Across the USA this past weekend, the NFL season kicked off with more states than ever allowing their residents to bet on the games. More than thirty states currently have legalized sports betting, with Kansas the latest name to fully permit betting. Both Massachusetts and Maryland are expected to launch sports betting in the aftermath of bills passing through their legislature, and there are now just 16 states in the union that haven’t legalized it in any form. It’s widely expected that there will be more states that take the plunge before 2023’s season kicks off, but which are the most likely states to do so?
We can realistically write two states off the potential list, as Utah has firm laws against betting and no substantial movements to change that status, while Hawaii does not permit betting in any form other than informal card games. Of the remaining states, which ones are some way down the road, and which are likely to make renewed moves to permit sportsbooks to operate in their state? The following list enumerates a few states which could be the next to open up sports betting to their residents.
The Sunshine State has actually passed a sports betting bill, but cannot proceed with ratifying the legislation and operating sportsbook platforms until agreement is reached with the Seminole nation. This step is likely to come to pass, but not before 2023, and not at any time during the NFL regular season or postseason. Records show that states with a number of pro sports teams tend to see higher revenues from sports betting taxes, which would be good news for Florida, which has three NFL teams as well as two each in the NBA, NHL, MLS and MLB. Don’t be surprised if it’s up and running this time next year, ready for another NFL season.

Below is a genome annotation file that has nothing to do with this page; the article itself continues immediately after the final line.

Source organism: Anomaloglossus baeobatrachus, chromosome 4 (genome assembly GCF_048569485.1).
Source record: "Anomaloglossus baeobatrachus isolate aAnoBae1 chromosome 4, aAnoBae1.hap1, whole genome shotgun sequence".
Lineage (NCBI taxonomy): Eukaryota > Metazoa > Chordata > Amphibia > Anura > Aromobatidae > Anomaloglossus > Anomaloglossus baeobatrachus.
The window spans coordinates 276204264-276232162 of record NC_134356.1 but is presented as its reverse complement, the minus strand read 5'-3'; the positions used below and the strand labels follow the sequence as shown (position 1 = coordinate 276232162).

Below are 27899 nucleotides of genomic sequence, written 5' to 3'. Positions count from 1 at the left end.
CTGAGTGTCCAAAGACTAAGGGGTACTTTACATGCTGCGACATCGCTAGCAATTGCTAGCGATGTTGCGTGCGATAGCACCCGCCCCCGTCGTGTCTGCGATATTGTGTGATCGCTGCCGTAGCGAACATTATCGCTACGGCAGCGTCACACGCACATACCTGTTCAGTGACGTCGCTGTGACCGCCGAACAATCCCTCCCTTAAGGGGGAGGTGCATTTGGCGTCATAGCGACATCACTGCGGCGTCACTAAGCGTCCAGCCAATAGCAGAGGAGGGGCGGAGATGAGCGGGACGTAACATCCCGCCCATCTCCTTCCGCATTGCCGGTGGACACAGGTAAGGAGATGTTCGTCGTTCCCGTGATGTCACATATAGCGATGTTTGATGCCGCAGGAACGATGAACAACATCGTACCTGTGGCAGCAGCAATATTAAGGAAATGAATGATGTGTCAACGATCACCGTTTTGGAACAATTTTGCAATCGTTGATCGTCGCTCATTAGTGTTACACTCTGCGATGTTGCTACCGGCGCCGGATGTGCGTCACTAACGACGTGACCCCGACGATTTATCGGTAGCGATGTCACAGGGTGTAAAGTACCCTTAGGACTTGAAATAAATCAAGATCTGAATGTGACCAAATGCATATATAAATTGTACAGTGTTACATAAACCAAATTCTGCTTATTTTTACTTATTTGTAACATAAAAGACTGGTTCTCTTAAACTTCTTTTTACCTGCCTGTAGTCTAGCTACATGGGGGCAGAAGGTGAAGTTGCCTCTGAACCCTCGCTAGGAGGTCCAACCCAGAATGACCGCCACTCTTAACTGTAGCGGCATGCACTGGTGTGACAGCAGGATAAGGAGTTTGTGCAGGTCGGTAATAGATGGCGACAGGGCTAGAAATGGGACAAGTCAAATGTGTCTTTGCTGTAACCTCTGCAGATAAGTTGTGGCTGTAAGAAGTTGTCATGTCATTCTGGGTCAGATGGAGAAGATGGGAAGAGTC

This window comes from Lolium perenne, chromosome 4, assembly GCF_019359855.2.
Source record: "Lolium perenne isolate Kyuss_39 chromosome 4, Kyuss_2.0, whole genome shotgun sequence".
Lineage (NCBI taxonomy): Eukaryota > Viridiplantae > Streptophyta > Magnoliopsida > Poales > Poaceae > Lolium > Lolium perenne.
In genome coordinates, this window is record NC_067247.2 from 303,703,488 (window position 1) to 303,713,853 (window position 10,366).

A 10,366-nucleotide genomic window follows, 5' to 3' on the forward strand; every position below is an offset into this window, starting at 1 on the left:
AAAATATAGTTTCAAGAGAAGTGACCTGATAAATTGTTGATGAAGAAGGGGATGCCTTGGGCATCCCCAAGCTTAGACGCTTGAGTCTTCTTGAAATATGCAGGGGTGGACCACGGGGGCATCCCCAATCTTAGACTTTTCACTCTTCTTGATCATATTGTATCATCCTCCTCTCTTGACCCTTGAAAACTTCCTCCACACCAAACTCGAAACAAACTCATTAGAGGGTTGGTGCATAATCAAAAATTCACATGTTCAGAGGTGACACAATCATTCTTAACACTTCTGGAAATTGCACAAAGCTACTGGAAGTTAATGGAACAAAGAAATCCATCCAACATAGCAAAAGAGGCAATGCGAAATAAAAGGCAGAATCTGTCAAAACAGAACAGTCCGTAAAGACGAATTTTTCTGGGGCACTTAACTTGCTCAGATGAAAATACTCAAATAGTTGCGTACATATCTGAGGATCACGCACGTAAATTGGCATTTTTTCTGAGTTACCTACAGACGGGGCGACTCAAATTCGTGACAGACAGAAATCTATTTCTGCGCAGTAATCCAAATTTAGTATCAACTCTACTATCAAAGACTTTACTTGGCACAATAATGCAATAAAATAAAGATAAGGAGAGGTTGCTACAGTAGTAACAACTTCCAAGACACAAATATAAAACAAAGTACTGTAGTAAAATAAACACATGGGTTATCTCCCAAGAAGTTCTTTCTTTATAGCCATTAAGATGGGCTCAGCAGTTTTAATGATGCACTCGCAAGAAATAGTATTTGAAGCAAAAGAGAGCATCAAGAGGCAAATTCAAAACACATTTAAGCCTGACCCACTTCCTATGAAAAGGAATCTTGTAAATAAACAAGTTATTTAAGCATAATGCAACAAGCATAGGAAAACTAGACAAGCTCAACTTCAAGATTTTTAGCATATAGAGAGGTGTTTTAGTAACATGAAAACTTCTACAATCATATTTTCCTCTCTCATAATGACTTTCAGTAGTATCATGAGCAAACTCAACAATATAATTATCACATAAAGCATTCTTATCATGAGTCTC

The huge market for sports in California is one of the largest potential markets for betting that currently doesn’t permit it. That could change in November as competing sports betting bills go to the public vote. Should Proposition 27 pass, then major sportsbooks would have access to a market that contains three NFL teams right now, along with four in the NBA, five in the MLB, four in the NHL and two MLS clubs. The votes are pretty touch and go at the moment, but if sports betting passes in California then it is understood that this could be the domino that pushes over a lot of the states that currently are either on the fence or against it.
A sports betting bill with broad support has been presented to the Missouri legislature before, but never got as far as the vote. It is now deemed to be a work in progress, as lawmakers look to eliminate elements that could prevent its passage, specifically as it pertains to taxation of proceeds. The effort is likely to be redoubled if, as expected, the recent launch of betting in neighbouring Kansas is successful. Despite the name, Kansas City – home to the Chiefs in the NFL, Royals in baseball and Sporting Kansas City of the MLS – is located in Missouri, and bettors there won’t appreciate being cut out of the picture. Nor, for that matter, will the state Treasury.